Keep a good pace. According to the University of California, a person who weighs 150 pounds who walks at 3.5 miles per hour on a flat surface will burn 300 calories in one hour.
Step up! You might be walking more (or less) in a day than you think! If you have a goal of how much you would like to walk in a day, it’s a great idea to purchase a pedometer. They are inexpensive and can count all of the steps you take in a day, whether you are working out or running around the kitchen cooking a meal.
Pump it up. Pumping your arms can turn a nice walk into a full body workout! Don’t forget your upper body when it comes to your daily walk. If you’re looking for an extra challenge, try out some hand weights!
Walking the same course every day might help to keep you on a good schedule, but it can also get a little bit boring. Try to liven your workout by walking different paths on different days of the week or by getting off campus every once in a while for more diverse terrains. The Cranberry area has plenty of public park space to make the most of, and we are happy to recommend one to you!
Don’t be afraid to look for some support. If you are having a little bit of difficulty getting around or want some extra support on your walk, consider a cane or walking poles to help you out.
Remember to wear comfortable and supportive shoes, also.
Want to speed up a little bit? According to Active.com, “Instead of taking longer steps, take faster steps. Lengthening your stride can increase strain on your feet and legs.”
Find a buddy. Walking with a friend is a great motivator. And there are plenty of friends to walk with at Sherwood Oaks Retirement Community. In fact, we have a walking group led by our fitness director called “Take a Walk with A Friend.” The group walks all over the campus, including the 3 miles of covered walkways, trails through the woods, and around our lake. This organized activity takes place outdoors from May through November, although many residents can be seen walking outdoors throughout the winter. For more information, email us at firstname.lastname@example.org.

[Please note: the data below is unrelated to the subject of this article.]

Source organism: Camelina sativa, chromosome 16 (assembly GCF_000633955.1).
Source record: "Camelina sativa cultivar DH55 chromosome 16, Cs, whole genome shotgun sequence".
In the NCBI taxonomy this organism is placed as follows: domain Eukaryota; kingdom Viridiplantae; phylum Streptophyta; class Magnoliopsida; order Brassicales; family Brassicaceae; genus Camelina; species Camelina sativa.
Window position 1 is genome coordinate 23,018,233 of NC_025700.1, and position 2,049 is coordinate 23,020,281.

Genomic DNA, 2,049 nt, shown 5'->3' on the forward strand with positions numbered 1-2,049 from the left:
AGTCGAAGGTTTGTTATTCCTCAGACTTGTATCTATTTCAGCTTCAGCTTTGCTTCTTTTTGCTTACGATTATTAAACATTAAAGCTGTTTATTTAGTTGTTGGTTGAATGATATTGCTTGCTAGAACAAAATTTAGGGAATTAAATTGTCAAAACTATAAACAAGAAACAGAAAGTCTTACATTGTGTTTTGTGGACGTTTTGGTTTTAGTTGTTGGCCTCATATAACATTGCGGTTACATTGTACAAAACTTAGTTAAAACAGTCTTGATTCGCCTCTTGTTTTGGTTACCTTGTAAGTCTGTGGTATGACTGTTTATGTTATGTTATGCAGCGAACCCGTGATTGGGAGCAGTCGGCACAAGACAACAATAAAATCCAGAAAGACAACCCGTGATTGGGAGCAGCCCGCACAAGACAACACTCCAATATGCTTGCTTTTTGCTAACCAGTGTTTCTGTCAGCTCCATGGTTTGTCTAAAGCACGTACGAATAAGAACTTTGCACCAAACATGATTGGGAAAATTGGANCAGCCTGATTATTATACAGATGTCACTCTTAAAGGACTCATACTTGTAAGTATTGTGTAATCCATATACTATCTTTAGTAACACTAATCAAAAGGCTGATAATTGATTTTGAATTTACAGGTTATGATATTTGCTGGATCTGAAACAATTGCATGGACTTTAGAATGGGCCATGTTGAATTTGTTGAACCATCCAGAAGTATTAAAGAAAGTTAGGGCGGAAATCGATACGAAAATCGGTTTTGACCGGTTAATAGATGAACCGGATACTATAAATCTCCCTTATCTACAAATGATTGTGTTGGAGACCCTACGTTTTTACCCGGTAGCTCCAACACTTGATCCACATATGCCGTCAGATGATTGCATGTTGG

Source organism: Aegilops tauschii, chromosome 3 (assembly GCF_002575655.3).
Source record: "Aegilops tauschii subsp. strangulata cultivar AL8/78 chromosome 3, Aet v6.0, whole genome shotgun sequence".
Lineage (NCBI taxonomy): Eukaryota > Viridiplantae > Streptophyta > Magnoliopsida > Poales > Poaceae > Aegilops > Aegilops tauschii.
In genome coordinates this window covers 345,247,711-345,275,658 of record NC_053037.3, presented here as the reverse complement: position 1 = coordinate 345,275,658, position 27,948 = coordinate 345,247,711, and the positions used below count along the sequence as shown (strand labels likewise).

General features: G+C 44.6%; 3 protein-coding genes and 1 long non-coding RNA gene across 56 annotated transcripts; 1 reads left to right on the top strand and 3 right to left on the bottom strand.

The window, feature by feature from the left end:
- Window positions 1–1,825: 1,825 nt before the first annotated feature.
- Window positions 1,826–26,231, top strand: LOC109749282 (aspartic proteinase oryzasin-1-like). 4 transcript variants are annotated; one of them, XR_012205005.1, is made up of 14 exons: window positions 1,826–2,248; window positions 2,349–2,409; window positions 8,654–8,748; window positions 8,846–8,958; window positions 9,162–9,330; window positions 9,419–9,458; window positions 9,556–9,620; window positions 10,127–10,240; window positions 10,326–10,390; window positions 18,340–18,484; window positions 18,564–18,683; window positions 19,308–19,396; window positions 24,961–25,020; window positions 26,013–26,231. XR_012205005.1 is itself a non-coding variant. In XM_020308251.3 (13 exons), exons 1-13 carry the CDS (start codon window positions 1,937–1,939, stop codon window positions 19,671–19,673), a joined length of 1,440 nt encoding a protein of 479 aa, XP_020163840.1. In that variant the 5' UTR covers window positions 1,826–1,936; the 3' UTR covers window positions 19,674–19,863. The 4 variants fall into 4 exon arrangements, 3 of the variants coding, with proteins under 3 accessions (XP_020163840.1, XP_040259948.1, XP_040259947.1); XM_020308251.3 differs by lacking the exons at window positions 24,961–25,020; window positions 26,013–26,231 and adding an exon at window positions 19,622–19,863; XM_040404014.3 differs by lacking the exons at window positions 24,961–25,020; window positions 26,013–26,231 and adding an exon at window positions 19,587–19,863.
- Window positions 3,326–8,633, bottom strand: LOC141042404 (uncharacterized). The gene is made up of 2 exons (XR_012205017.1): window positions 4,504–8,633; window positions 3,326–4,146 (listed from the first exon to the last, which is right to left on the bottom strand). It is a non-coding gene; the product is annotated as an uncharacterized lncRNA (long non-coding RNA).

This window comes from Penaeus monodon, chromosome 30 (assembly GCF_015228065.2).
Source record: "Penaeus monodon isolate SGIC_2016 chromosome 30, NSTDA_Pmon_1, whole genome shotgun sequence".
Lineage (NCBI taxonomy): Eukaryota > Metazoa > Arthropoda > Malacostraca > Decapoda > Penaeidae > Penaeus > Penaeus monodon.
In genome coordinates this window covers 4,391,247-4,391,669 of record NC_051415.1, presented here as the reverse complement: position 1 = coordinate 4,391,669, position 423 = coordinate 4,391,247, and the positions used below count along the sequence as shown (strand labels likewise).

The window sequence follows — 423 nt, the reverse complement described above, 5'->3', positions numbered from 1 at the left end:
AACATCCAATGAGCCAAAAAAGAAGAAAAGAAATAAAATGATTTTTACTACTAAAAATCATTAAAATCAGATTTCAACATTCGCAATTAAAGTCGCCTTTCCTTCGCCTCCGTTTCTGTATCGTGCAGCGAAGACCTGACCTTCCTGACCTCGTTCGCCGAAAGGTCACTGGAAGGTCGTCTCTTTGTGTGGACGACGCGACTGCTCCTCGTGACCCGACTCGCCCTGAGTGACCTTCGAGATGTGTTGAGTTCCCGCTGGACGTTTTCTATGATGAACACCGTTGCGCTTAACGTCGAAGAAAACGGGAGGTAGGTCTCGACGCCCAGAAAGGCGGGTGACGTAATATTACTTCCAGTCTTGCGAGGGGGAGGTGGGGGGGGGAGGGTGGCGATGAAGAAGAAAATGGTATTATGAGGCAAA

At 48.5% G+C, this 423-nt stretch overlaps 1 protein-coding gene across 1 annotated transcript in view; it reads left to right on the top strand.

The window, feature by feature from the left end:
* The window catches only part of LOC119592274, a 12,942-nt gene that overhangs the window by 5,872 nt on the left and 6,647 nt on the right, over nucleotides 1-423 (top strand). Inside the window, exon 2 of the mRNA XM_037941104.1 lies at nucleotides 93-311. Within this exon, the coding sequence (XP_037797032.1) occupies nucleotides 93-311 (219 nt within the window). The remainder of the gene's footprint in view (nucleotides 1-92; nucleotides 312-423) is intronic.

On your marks, get set, walk!
It can be a struggle to maintain a healthy lifestyle in your retirement, but we like to think we make it easy at Sherwood Oaks Retirement Community.
We have a fantastic fitness center available to residents at no additional cost to your package. The fitness center is run by Wellness and Health Promotion Manager, Mr. Bill Burtner. Bill is a graduate of Indiana University of Pennsylvania holding a master’s degree in sports science who is also a Certified health Fitness Specialist through the American College of Sports Medicine.
Bill serves as a personal trainer to each of our residents. After their move-in, Bill contacts new residents and invites them to visit the fitness center, where he can evaluate their health and goals and design a personal workout plan just for them. Our other more structured work out options include weekly exercise classes, Tai Chi, yoga, aquacize, and therapeutic massage.
In spring, summer, and fall, Bill also conducts a walking program and walks with our residents around our 84-acre campus.
For those who like to do their workouts on their own, our fitness center includes top-notch Keiser strength machines which operate on pneumatic air pressure. We also have treadmills, steppers, bicycles, and rowing machines, all accessible 24/7 to fit the schedules of our residents. Our campus also includes wooded trails and paths around our lake, and connected covered walkways between patio homes that provide three miles of cement walkways, perfect for connecting with friends while getting a healthy workout in.
There is no reason that you cannot have a relaxing retirement that also involves regular, healthy workouts. For more information on the fitness options available to you at Sherwood Oaks Retirement Community, watch this short video or call us at (800) 642-2217.